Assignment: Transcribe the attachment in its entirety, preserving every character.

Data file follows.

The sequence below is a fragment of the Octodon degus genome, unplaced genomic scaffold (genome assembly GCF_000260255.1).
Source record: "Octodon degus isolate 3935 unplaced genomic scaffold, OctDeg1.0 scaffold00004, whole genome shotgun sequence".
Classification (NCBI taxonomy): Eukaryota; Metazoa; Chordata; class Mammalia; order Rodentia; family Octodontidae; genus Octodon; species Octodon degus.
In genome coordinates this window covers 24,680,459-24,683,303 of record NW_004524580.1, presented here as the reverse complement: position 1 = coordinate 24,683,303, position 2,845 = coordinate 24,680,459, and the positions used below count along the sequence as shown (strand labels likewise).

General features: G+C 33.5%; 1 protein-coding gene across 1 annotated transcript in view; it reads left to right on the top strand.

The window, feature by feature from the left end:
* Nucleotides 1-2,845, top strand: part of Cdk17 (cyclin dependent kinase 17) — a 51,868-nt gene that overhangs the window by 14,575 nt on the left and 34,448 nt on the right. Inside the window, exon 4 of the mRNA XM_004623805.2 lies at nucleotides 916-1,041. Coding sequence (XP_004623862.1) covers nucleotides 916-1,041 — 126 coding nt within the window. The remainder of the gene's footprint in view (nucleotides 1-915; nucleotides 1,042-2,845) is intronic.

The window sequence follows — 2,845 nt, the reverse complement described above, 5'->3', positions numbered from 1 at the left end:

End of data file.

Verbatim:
The sequence below is a fragment of the Octodon degus genome, unplaced genomic scaffold (genome assembly GCF_000260255.1).
Source record: "Octodon degus isolate 3935 unplaced genomic scaffold, OctDeg1.0 scaffold00004, whole genome shotgun sequence".
Classification (NCBI taxonomy): Eukaryota; Metazoa; Chordata; class Mammalia; order Rodentia; family Octodontidae; genus Octodon; species Octodon degus.
In genome coordinates this window covers 24,680,459-24,683,303 of record NW_004524580.1, presented here as the reverse complement: position 1 = coordinate 24,683,303, position 2,845 = coordinate 24,680,459, and the positions used below count along the sequence as shown (strand labels likewise).

General features: G+C 33.5%; 1 protein-coding gene across 1 annotated transcript in view; it reads left to right on the top strand.

The window, feature by feature from the left end:
* Nucleotides 1-2,845, top strand: part of Cdk17 (cyclin dependent kinase 17) — a 51,868-nt gene that overhangs the window by 14,575 nt on the left and 34,448 nt on the right. Inside the window, exon 4 of the mRNA XM_004623805.2 lies at nucleotides 916-1,041. Coding sequence (XP_004623862.1) covers nucleotides 916-1,041 — 126 coding nt within the window. The remainder of the gene's footprint in view (nucleotides 1-915; nucleotides 1,042-2,845) is intronic.

The window sequence follows — 2,845 nt, the reverse complement described above, 5'->3', positions numbered from 1 at the left end: